Routines are also extremely helpful when implementing book clubs. Members discuss the “in’s and out’s” everything they need to know. This might include:
- Creating a calendar that lists the days the book club meets
- Creating a system to organize books and book club materials
- Knowing what to do if a member is absent
In my next post, I will explain how to hold your students accountable with book clubs. As always, if you have any questions, please email me or leave a comment on this post.
Chapter Eight: Using assessments in book clubs
Looking for a resource to help you implement book clubs in your classroom?
Check out my resource below:
Looking for an engaging and sure-fire way to motivate your readers? This 107 page file has everything you need to know in order to effectively implement a book clubs with your rockin’ readers, while meeting the CCSS for Speaking and Listening.
There are 15 mini-lessons that are included in this file, which focus on establishing routines and setting expectations for book clubs with your students.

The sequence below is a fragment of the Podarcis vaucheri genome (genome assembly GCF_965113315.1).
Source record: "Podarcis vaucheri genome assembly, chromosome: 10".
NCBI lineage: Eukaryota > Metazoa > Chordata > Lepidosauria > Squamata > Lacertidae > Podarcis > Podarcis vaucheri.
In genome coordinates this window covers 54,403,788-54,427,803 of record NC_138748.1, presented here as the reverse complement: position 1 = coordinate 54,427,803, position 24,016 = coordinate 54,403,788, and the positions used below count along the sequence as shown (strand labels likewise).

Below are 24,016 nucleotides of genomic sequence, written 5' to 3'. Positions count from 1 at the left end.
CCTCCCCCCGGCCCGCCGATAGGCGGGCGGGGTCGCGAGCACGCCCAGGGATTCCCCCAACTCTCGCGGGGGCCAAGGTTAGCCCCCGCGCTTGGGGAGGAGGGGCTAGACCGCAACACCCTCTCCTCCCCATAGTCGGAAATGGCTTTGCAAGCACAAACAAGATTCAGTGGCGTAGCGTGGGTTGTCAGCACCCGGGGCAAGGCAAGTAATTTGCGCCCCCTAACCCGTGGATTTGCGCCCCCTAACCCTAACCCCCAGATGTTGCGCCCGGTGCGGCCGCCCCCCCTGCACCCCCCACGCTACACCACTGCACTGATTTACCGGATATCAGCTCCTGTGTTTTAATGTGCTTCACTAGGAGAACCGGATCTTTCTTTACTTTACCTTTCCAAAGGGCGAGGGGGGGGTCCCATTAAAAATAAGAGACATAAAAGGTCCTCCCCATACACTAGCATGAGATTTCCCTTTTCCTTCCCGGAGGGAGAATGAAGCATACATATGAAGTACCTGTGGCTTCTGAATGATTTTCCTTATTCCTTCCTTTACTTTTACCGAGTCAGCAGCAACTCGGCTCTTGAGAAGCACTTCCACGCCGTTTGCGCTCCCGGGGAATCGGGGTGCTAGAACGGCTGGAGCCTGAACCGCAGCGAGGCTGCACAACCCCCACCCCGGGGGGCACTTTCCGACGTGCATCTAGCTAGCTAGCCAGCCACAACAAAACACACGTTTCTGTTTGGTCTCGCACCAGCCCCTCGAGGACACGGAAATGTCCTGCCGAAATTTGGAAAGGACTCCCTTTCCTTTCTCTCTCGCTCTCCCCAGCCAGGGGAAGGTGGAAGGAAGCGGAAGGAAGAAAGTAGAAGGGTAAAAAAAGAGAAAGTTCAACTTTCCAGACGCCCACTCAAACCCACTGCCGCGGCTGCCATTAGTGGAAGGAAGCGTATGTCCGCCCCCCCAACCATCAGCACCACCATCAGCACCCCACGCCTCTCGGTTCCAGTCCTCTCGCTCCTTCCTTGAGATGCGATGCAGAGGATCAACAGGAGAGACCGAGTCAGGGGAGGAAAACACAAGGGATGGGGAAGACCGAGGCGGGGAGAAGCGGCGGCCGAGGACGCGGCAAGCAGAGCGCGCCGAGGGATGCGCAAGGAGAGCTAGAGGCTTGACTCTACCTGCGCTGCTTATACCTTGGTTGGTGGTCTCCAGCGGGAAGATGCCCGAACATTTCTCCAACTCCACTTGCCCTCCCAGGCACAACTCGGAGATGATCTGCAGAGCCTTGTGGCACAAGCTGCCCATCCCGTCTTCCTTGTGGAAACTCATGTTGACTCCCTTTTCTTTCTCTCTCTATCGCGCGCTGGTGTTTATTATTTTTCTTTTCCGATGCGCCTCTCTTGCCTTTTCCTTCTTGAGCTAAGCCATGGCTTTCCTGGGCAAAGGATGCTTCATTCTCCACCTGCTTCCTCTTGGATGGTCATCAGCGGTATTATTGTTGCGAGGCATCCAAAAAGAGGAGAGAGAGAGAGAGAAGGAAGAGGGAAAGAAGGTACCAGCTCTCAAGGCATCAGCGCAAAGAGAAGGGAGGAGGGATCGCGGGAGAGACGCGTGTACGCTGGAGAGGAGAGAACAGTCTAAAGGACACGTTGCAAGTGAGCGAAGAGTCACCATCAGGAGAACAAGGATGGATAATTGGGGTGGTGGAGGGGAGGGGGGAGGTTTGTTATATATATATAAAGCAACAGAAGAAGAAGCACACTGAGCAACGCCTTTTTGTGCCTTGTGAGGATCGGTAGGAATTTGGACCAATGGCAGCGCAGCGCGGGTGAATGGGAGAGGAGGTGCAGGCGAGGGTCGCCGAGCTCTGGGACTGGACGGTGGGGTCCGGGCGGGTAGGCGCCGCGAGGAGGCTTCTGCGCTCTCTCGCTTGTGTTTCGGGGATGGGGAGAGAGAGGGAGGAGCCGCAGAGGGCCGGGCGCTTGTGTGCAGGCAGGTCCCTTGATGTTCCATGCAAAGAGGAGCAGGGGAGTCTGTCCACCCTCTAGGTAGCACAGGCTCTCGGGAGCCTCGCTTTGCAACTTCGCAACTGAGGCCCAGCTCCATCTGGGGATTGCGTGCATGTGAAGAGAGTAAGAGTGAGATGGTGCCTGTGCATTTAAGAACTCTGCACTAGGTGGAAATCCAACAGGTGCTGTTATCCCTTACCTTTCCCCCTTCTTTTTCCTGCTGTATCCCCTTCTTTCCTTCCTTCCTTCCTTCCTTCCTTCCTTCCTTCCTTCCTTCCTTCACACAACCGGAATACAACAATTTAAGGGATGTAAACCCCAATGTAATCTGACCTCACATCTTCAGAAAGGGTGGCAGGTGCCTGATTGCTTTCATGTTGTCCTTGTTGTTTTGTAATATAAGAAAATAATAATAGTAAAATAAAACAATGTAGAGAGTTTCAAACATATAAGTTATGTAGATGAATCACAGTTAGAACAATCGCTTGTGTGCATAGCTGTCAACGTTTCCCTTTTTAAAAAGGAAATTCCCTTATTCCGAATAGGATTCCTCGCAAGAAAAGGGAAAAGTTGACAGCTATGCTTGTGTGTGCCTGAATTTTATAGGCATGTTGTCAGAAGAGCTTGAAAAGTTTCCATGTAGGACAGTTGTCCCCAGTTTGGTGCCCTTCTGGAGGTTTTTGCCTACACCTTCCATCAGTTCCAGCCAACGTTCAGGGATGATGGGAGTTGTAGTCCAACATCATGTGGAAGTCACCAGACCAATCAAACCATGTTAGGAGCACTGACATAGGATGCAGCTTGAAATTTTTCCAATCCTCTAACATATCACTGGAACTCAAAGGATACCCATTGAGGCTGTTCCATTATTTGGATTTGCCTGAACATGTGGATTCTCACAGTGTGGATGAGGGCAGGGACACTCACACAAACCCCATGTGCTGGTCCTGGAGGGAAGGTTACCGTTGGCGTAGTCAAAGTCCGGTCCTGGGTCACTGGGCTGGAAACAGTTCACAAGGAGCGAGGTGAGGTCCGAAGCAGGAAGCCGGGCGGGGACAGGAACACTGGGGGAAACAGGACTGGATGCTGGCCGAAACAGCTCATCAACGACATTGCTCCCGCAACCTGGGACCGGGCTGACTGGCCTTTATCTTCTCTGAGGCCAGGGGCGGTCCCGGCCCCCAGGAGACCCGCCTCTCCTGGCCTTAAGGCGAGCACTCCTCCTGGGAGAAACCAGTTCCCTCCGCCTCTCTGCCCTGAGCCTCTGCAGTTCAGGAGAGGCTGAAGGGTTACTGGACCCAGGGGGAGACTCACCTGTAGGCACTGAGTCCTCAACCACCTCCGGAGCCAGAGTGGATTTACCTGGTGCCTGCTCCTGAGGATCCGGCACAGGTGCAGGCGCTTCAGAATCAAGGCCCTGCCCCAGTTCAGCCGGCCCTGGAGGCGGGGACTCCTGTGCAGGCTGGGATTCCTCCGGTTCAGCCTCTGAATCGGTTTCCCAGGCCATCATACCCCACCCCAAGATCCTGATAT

Detailed lesson plans
Colorful posters for you to print for your anchor charts
Reproducibles for your students
During this unit, readers will learn to:
-Define book clubs and understand its importance
-Describe characteristics of what book clubs LOOK like
-Describe characteristics of what book clubs SOUND like
-Book club members are assigned
-Commit to expected behaviors
-Shop for a book
-Follow agendas to stay on task
-Prepare for group meetings
-Read assigned portions of text and take notes about what they read
-Participate in a group discussion
-Share their opinions with group members
-Keep conversations on-task and focused
-Compromise and problem solve when issues arise
-Use prompts to guide their discussions
-Self-reflect and evaluate their performance
Also included in this unit:
-A note to send home to parents
-Tips for teachers about implementing book clubs successfully
-Detailed rubrics for teachers and students
-Bulletin board resources, where each group can post their group name, picture, assignment, and other important information
This Book Club Resource is also part of my Reading Workshop BUNDLE
Click HERE to purchase Book Clubs on Teachers Pay Teachers.